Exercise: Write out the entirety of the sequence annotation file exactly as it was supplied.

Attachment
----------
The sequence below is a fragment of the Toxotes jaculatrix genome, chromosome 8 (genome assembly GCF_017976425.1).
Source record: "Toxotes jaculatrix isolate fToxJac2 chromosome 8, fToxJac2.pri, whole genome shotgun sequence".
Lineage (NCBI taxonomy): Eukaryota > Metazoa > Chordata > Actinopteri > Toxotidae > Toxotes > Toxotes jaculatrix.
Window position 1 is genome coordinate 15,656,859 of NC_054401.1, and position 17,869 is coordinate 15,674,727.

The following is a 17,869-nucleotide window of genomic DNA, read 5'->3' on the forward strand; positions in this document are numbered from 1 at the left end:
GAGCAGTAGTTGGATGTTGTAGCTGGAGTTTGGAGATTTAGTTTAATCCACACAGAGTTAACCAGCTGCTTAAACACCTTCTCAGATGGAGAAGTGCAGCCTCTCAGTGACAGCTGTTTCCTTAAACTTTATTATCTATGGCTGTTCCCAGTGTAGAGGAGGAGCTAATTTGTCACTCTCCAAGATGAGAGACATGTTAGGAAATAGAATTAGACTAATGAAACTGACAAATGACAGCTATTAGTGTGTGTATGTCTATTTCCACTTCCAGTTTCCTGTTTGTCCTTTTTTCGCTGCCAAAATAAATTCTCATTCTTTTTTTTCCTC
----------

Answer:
The sequence below is a fragment of the Toxotes jaculatrix genome, chromosome 8 (genome assembly GCF_017976425.1).
Source record: "Toxotes jaculatrix isolate fToxJac2 chromosome 8, fToxJac2.pri, whole genome shotgun sequence".
Lineage (NCBI taxonomy): Eukaryota > Metazoa > Chordata > Actinopteri > Toxotidae > Toxotes > Toxotes jaculatrix.
Window position 1 is genome coordinate 15,656,859 of NC_054401.1, and position 17,869 is coordinate 15,674,727.

The following is a 17,869-nucleotide window of genomic DNA, read 5'->3' on the forward strand; positions in this document are numbered from 1 at the left end:
GAGCAGTAGTTGGATGTTGTAGCTGGAGTTTGGAGATTTAGTTTAATCCACACAGAGTTAACCAGCTGCTTAAACACCTTCTCAGATGGAGAAGTGCAGCCTCTCAGTGACAGCTGTTTCCTTAAACTTTATTATCTATGGCTGTTCCCAGTGTAGAGGAGGAGCTAATTTGTCACTCTCCAAGATGAGAGACATGTTAGGAAATAGAATTAGACTAATGAAACTGACAAATGACAGCTATTAGTGTGTGTATGTCTATTTCCACTTCCAGTTTCCTGTTTGTCCTTTTTTCGCTGCCAAAATAAATTCTCATTCTTTTTTTTCCTC